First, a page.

To view my top picks from the Uganda trip, check out the album here. Photos can be downloaded and shared by using PIN code 4618. Please feel free to share individual photos or the entire album. The more people learn about Call to Africa and the country of Uganda, the greater the reach!

Piggy Power

The power of a single piglet is greater than one might imagine. A piggy can provide for a single person or it can empower an entire village. The story of two piglets has impressed me in such a way that I simply must share the story with you.

In 2003, Christian pastor and veterinarian Joseph Olowo from the Ugandan village of Mbarara accepted an invitation from some folks in the village of Karungu, a very bumpy 2 hour drive (in a car) from Mbarara, to come speak to them about the Bible. That was the first of many visits Joseph has made to the mountain-top village of Karungu since then.

I do not know the history of the people of Karungu but I have been there and can tell you they lead an unbelievably simple life. They have very little in the way of earthly possessions and what they do have they mostly make themselves from the land they live on. Basic shelters are constructed from bricks formed from the dark red clay-like soil beneath their feet. Small stick and mud enclosures are used to create kitchens whereby crops such as bananas are steamed and mashed into common dishes like mitoke (yes, I did try mitoke!). These people literally live off the land. If they cannot make it or grow it, they probably do not have it.

The view from Karungu mountain is breathtaking, with rolling hills in every direction, dotted with farms growing such crops as bananas, sweet potatoes, sugar cane, tea, and more. The land in these parts is extremely fertile. It is believed by some that Uganda itself, as small as it is, could grow enough food to feed all of Africa. Many places in Uganda, Karungu included, enjoy 3 growing seasons per year. These people are literally standing on a goldmine of crop potential! And yet, Uganda realizes very little in the way of exportation of crops. My business-minded brain cannot comprehend this loss of opportunity! I can’t help but want to fix the obstacles that stand in the way and turn potential into reality. There are many reasons why this isn’t being maximized, each of which would require at least one separate blog post of its own.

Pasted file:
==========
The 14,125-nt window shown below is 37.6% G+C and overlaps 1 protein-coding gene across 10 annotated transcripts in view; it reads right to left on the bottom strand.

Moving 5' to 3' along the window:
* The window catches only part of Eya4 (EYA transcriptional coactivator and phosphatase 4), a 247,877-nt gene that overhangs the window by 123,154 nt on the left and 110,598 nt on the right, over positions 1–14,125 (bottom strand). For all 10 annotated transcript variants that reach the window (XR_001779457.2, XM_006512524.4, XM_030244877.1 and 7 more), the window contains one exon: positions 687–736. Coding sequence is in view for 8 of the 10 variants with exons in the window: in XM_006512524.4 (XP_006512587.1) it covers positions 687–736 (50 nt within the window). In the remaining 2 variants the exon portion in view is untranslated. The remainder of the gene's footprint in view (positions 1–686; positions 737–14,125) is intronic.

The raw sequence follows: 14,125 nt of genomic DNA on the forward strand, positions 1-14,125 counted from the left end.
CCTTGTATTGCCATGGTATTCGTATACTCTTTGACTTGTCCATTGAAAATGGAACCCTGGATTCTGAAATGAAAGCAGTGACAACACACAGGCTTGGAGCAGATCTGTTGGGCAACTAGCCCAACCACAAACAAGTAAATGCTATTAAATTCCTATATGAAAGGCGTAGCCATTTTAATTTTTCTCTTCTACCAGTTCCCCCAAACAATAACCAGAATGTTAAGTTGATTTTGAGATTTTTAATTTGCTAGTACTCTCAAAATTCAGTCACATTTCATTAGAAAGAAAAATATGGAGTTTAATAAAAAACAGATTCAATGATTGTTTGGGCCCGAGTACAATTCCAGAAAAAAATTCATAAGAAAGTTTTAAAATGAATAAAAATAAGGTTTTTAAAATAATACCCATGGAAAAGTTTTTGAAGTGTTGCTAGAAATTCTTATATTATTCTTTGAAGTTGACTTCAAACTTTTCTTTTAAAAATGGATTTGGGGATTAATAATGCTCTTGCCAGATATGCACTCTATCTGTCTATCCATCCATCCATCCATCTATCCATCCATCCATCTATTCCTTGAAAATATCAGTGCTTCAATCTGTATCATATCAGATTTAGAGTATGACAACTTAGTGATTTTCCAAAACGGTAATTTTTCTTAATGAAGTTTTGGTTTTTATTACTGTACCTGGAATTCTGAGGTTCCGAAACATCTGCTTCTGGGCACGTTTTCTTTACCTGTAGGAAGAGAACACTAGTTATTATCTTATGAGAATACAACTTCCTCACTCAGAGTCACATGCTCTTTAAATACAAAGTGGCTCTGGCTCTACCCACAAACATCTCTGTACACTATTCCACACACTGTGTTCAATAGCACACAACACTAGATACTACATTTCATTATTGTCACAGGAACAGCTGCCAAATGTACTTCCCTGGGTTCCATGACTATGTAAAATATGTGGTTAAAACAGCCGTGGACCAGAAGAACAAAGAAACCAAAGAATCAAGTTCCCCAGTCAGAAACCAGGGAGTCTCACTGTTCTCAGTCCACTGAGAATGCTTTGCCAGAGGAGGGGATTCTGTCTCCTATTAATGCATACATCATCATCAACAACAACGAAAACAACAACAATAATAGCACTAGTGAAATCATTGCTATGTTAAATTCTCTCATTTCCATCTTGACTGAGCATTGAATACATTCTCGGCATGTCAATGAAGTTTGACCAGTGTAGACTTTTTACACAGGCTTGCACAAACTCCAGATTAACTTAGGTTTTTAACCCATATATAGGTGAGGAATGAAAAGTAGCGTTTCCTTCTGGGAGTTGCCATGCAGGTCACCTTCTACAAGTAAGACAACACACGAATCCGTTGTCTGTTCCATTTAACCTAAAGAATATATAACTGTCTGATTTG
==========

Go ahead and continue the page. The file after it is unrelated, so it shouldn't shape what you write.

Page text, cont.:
One obstacle that stands in the way is empowerment – empowerment comes with knowledge. Teaching the people in Karungu and other like villages scattered throughout this great country how to manage their resources in such a way that they not only provide for the folks living in the village but they also utilize these resources to generate more goods that can then be shared with others is a vital step in the empowerment process. This is where Joseph and Call to Africa come in.

In 2012, Joseph brought Ken Galyean, founder of Call to Africa mission organization, and his wife Renate to the village of Karungu where they presented two piglets to some widows there. Incidently, Ken and Renate were the first mzungus (white people) to ever set foot in the village. The piglets were provided by donations to Call to Africa for this specific purpose. The goal: empowerment through piglets. So simple, yet so ingenious!

Upon presentation of the pigs, Joseph and other Call to Africa team members worked with the people of Karungu to produce more pigs out of the original two, whereby they gave back one of the newly produced piglets to Call to Africa for gifting to yet another village where the same process was started again. Management of resources was taught along the way, empowering the people there with a source of revenue that could be regenerated, shared, and grown over time. Empowering a village through pigs.

When we presented the two in-calf cows to the village last week, it was the beginning of the same self-sustainment/empowerment process, only this time with cows instead of pigs. In a few months’ time, when the cows deliver calves and they are weaned and old enough to travel, one heifer will be cared for until it can then be gifted to needy folks in another village somewhere in Uganda. Along the way, milk will be provided as a source of nourishment as well as provide extra milk to sell, thus generating revenue to be invested in other ways to meet various needs.